Locums spend a lot of time on the road, going wherever they are needed, sometimes working at multiple surgeries or clinics in any given week. All that travelling racks up plenty of expenses for fuel or public transport, not to mention subsistence costs for overnight stays.
Depending on the exact details of how you carry out your work as a locum GP, dental practitioner or optician, some or all of those travel expenses may be tax deductible.
Let's walk through a couple of examples:
Imagine two different locums – a doctor called Sara, and a dentist called Simon.
Simon works through an agency, primarily covering sickness absence. He lives in Wembley goes wherever he's sent across Greater London, often only finding out which surgery he'll be working at very short notice. If you were to ask Simon where he will be working next Wednesday, he may say, “No idea!”
Therefore, he will be classed as an 'itinerant worker' and his home would count as his primary place of work. That means that every journey to a surgery can be realistically claimed as an allowable business expense.
Sara, on the other hand, is a freelance locum with a handful of regular clients, covering sabbaticals and parental leave. She lives in Harrow.
For the last few months, she has been working at a surgery in Harrow every Monday, one in Watford every Tuesday and Wednesday, and a third, in Edgware, most Thursdays and Fridays.
Because her working pattern is regular, HMRC would consider those surgeries to be her primary workplaces. Therefore, journeys to those workplaces count as a standard commute to work and cannot be claimed as a business expense (a longstanding principle in tax law).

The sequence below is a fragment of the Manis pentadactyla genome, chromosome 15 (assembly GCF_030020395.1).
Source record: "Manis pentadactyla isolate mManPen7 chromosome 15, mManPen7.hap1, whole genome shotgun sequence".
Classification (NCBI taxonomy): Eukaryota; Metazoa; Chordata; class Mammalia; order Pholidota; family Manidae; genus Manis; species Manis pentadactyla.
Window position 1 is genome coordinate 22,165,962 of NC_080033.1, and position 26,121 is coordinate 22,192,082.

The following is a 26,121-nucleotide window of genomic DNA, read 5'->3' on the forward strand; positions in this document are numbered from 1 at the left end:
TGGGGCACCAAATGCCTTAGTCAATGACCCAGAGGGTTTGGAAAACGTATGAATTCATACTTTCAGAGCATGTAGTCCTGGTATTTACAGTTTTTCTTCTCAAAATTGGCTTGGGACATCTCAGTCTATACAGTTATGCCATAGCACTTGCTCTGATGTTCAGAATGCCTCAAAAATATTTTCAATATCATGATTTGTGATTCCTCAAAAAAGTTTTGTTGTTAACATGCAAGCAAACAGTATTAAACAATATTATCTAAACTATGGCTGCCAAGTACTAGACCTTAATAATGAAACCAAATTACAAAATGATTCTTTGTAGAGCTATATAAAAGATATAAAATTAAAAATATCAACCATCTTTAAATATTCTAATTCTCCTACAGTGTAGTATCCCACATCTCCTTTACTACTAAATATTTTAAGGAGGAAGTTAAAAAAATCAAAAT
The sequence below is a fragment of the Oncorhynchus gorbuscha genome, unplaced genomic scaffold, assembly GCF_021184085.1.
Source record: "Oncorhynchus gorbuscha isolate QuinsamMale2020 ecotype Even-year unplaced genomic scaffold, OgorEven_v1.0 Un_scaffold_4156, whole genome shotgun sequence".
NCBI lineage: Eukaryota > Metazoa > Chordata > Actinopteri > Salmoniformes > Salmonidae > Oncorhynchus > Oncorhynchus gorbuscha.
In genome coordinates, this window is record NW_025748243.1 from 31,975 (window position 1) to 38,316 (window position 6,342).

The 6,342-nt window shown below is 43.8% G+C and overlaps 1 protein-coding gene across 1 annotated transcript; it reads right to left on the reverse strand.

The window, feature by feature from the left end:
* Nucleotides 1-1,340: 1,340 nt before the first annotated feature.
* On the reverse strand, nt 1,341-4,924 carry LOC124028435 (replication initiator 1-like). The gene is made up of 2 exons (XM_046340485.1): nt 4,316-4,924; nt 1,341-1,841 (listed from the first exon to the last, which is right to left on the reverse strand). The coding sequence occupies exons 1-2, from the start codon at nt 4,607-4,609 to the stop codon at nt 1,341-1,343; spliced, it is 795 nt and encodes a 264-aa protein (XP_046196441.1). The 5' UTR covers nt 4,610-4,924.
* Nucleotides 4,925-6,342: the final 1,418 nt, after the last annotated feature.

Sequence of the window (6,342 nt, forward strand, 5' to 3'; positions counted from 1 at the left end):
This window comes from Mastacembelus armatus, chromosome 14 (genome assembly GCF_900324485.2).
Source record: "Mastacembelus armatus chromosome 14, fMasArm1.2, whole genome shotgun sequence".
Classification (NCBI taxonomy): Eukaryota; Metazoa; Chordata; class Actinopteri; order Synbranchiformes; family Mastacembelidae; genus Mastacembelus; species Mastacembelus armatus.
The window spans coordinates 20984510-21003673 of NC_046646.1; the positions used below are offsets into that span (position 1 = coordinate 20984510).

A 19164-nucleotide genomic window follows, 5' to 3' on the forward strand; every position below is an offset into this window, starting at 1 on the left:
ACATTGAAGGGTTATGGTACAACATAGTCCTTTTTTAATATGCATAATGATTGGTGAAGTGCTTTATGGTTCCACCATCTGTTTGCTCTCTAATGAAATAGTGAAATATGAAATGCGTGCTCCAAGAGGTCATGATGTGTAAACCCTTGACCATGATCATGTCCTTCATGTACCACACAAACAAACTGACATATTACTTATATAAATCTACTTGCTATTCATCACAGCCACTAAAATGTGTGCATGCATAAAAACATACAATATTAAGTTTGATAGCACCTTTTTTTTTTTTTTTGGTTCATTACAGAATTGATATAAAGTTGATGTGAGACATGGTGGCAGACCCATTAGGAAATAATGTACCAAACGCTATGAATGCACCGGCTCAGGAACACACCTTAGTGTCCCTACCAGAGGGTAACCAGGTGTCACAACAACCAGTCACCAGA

Remember to show your workings!
Of course, it is rarely ever that clear cut, and it can be all too tempting to either (a) claim everything and hope for the best; or (b) claim nothing and take the hit on your tax bill. It goes without saying that we would advise against doing either of those things.
Let's have a third hypothetical locum – an optician called Anna with a much more typical working pattern of two regular gigs (Monday to Wednesday) augmented with ad hoc work through an agency on Thursday and Friday. Anna could claim for her travel on Thursdays and Fridays, but not for the regular locum jobs.
To support her claim, she will need to keep the following:
- Fuel receipts or train tickets/oyster top ups etc.
- A diary showing where she worked and when (ideally electronically)
- Explanatory notes on unusually high travel expenses.
Food and drink
As a rule, what HMRC classifies as 'normal meals' cannot be claimed – breakfast before work and dinner at home in the evening being the obvious examples.
There are some exceptions, though – if you've had to set off unusually early to reach a practice you don't usually work at, or end up working late to cover an evening walk-in surgery. You might be able to make an argument for claiming the cost of lunch if a locum assignment takes you out of your usual routine, you can't do whatever you'd normally do, i.e popping out to get a bite to eat, or eating a packed lunch.
Get it right, get advice
If you would like to know more about what expenses you can claim, please visit our library and request your free copy of our 'Medical Professionals' checklist - it could save you £££s on your travel and subsistence costs the minute you press 'send'!
You can also find out much more about our accountancy service for medical professionals on our website too, so if you have any tax questions, why not get in touch and let's have a